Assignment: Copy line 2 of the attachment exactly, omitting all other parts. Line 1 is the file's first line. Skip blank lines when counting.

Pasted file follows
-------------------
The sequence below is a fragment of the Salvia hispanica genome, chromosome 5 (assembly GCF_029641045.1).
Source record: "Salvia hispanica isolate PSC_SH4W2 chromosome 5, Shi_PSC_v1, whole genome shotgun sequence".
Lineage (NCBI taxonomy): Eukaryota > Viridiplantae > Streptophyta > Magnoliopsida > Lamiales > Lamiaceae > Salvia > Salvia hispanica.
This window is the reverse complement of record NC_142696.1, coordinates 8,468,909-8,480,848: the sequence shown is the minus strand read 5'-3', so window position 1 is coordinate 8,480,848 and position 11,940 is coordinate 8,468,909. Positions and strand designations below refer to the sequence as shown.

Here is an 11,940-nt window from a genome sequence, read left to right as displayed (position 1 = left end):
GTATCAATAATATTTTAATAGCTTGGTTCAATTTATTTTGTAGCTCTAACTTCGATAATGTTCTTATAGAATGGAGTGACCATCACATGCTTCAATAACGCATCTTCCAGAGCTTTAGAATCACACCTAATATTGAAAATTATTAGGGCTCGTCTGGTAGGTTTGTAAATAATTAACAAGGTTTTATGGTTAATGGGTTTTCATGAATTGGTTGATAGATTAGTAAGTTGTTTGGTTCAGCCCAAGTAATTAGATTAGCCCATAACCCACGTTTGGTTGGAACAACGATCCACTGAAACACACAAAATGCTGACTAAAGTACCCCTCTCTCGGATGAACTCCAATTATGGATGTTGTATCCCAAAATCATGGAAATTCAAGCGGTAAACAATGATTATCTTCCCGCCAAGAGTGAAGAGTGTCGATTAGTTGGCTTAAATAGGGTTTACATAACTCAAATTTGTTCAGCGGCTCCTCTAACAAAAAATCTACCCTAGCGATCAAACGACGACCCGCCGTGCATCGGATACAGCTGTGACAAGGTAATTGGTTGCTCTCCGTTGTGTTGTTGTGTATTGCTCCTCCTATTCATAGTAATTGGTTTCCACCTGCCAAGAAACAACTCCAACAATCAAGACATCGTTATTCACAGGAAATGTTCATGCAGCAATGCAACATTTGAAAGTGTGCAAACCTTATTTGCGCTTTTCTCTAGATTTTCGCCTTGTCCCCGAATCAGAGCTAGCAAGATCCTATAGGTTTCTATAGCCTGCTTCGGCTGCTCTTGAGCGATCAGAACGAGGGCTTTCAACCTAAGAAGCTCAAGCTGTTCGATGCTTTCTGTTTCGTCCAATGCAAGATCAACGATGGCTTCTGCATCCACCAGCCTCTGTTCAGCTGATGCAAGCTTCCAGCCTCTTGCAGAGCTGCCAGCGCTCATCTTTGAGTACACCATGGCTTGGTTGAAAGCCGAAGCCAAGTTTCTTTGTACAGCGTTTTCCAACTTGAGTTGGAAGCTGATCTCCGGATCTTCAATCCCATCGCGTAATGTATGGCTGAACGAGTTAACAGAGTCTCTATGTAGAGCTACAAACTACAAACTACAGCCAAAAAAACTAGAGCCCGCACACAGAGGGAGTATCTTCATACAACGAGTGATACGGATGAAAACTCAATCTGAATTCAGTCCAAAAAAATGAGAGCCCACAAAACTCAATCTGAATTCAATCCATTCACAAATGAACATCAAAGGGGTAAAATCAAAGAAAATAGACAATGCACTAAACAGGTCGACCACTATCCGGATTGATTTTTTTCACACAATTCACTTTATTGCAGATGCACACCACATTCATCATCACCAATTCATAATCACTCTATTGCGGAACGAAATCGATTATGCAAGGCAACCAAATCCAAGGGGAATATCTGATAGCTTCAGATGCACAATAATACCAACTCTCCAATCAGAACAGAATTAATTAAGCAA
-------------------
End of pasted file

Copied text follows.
Source record: "Salvia hispanica isolate PSC_SH4W2 chromosome 5, Shi_PSC_v1, whole genome shotgun sequence".